In the study of spike propagation on the main axons of Purkinje cells, we injected depolarization pulses in various durations and intervals into the somata to induce the spikes at 100 ~ 200 Hz, and recorded spike propagation at the remote ends of their main axons. In addition to fluorescent tracing, the spikes at soma and axonal bleb with phase-locking indicated the signals from a Purkinje cell. The fidelity of spike propagation on the axonal branches of Purkinje cells was assessed by a ratio of spikes recorded at axonal terminals to spikes induced on somata. The velocity of spike propagation on the axons of Purkinje cells was calculated by the formula that the lengths from somata to axonal blebs were divided by the peak-time intervals between axonal spikes and somatic ones, in which the somatic spikes were converted into dV/dt [17, 76]. As spike propagation was time-dependent, the fidelity and velocity of spike propagation at every 50 ms were averaged from ten spikes. This calculation method was also used to quantify spike-rising slope (maximal dV/dt). As the lengths of axons may be variable in our experiments, the presentation of spike propagation velocity was normalized.

The influence of VGSC’s functional status on spike propagation was studied. The inactivation of VGSCs was prevented by using anemone toxin (ATX), a blocker of VGSC inactivation [45, 46], or hyperpolarization pulses [34, 42]. 5 μM ATX was puffed onto the middle segment of main axons by ATX-containing pipette, while using whole-cell recording on soma and loose-patch recording on axonal bleb. The inactivation of VGSCs was made by using a steady depolarization [34, 42].

The data were analyzed if the recorded neurons had resting membrane potentials negatively more than −60 mV and action potentials above 70 mV. The criteria for the acceptation of each experiment also included less than 5% changes in resting membrane potential, spike magnitude, input and seal resistance. The values of the spike propagation velocity, fidelity and maximal dV/dt are presented as mean ± SE. The comparisons between groups are done by t-test.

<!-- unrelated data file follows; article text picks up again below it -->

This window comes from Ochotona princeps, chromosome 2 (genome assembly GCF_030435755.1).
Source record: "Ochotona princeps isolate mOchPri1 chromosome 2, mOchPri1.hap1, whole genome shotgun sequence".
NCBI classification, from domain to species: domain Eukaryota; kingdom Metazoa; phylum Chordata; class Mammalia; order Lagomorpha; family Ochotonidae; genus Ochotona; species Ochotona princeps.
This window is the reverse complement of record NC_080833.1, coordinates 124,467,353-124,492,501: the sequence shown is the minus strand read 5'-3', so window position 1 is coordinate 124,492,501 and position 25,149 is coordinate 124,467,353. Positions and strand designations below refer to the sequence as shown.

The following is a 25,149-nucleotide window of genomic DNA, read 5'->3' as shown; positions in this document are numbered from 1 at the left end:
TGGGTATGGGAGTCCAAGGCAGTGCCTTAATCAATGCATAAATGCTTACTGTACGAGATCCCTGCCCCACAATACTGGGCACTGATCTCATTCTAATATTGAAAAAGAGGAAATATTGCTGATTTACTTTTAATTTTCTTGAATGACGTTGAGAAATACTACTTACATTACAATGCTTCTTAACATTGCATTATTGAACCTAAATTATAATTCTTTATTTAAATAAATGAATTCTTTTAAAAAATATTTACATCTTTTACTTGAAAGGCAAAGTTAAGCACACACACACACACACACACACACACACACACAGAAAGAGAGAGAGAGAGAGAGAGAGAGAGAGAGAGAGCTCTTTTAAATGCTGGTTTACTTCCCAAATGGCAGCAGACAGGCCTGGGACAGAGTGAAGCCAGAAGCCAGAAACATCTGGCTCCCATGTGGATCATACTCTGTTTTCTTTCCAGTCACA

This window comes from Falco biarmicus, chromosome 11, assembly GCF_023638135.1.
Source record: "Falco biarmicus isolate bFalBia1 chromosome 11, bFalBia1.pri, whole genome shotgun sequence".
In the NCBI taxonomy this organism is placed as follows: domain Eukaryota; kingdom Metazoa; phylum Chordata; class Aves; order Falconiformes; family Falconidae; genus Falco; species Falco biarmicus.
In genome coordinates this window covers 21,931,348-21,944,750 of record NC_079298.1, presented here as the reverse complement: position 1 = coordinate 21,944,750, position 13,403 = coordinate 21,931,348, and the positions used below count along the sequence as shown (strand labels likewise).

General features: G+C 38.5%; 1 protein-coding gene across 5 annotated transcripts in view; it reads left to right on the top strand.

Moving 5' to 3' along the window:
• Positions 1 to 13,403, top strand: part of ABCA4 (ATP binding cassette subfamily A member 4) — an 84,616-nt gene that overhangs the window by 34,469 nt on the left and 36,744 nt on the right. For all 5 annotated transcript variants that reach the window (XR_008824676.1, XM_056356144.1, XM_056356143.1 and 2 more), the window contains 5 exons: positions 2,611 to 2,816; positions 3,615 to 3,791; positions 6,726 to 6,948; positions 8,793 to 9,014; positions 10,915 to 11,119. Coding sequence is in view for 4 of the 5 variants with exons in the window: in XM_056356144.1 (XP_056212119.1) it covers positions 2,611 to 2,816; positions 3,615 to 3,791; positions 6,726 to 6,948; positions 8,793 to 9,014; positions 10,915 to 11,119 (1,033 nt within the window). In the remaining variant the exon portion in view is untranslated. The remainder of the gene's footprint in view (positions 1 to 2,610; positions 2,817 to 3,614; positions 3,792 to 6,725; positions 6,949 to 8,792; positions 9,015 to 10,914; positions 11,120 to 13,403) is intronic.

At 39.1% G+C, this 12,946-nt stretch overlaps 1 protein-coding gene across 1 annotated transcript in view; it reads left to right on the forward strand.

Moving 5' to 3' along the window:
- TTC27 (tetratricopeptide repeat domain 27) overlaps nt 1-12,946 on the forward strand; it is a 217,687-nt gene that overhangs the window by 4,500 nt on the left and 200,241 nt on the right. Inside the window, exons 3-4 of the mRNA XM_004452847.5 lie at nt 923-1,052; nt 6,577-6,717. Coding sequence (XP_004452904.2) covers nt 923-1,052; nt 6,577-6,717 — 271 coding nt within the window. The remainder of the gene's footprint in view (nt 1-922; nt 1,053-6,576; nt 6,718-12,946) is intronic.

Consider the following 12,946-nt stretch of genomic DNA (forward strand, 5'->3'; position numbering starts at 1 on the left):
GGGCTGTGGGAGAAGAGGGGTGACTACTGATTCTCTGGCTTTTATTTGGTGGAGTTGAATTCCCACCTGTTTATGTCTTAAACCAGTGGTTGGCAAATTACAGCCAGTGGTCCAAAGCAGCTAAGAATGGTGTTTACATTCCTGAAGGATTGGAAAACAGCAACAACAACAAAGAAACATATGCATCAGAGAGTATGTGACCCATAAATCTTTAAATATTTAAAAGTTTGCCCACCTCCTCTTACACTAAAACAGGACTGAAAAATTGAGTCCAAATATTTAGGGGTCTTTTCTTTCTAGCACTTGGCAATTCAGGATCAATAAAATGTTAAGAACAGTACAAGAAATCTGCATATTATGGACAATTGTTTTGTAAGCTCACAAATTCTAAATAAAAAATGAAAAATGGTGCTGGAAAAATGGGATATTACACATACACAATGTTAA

Neurobiotin staining for cerebellar cells

Pipette solutions for whole-cell recordings included 0.2% neurobiotin, which were back-filled into the recording pipettes whose tips contained the standard solution. After electrophysiological study, the slices were rapidly placed into 4% paraformaldehyde in 0.1 M phosphate buffer solution (PBS) for fixation at 4°C about 48 hours. The slices were incubated in avidin and horseradish peroxidase (Vectastain ABC) for 3 hours, and then 1% DAB–CoCl2 (Sigma) 1 min for staining neurobiotin-filled cells. This reaction was stopped by PBS [77]. Neurobiotin-stained cells were photographed under a scanning confocal microscope (Olympus FV-1000, Japan).

Declarations

Acknowledgements

We thank Kim Davis for the proof reading of English writing. This study is supported by the National Basic Research Program (2013CB531304 and 2011CB504405) and the Natural Science Foundation China (30990261 and 81171033) to JHW.

Authors’ Affiliations

(1)
Institute of Biophysics, State Key lab for Brain and Cognitive Sciences, Chinese Academy of Sciences
(2)
Qingdao University, Medical College
(3)
Graduate School of the Chinese Academy of Sciences
(4)
Department of Anesthesiology, The First Affiliated Hospital of Anhui Medical University